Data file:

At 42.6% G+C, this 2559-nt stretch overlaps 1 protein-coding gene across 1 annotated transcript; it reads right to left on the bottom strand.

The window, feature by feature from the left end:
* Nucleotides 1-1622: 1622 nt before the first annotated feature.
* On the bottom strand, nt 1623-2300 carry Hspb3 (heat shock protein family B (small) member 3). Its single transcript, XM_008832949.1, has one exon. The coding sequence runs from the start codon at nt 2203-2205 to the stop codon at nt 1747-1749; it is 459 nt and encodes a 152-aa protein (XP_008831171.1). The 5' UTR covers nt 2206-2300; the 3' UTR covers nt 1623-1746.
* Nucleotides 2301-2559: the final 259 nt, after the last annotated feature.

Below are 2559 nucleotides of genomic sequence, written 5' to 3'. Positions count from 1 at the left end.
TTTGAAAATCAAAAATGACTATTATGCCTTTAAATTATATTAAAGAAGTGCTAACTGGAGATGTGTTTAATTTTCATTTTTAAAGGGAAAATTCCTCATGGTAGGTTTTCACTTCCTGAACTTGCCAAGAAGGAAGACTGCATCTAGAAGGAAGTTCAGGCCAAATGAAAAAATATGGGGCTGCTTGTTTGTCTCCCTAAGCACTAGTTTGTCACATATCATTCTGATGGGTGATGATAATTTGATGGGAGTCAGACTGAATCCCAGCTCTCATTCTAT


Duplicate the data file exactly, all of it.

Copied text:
At 42.6% G+C, this 2559-nt stretch overlaps 1 protein-coding gene across 1 annotated transcript; it reads right to left on the bottom strand.

The window, feature by feature from the left end:
* Nucleotides 1-1622: 1622 nt before the first annotated feature.
* On the bottom strand, nt 1623-2300 carry Hspb3 (heat shock protein family B (small) member 3). Its single transcript, XM_008832949.1, has one exon. The coding sequence runs from the start codon at nt 2203-2205 to the stop codon at nt 1747-1749; it is 459 nt and encodes a 152-aa protein (XP_008831171.1). The 5' UTR covers nt 2206-2300; the 3' UTR covers nt 1623-1746.
* Nucleotides 2301-2559: the final 259 nt, after the last annotated feature.

Below are 2559 nucleotides of genomic sequence, written 5' to 3'. Positions count from 1 at the left end.
TTTGAAAATCAAAAATGACTATTATGCCTTTAAATTATATTAAAGAAGTGCTAACTGGAGATGTGTTTAATTTTCATTTTTAAAGGGAAAATTCCTCATGGTAGGTTTTCACTTCCTGAACTTGCCAAGAAGGAAGACTGCATCTAGAAGGAAGTTCAGGCCAAATGAAAAAATATGGGGCTGCTTGTTTGTCTCCCTAAGCACTAGTTTGTCACATATCATTCTGATGGGTGATGATAATTTGATGGGAGTCAGACTGAATCCCAGCTCTCATTCTAT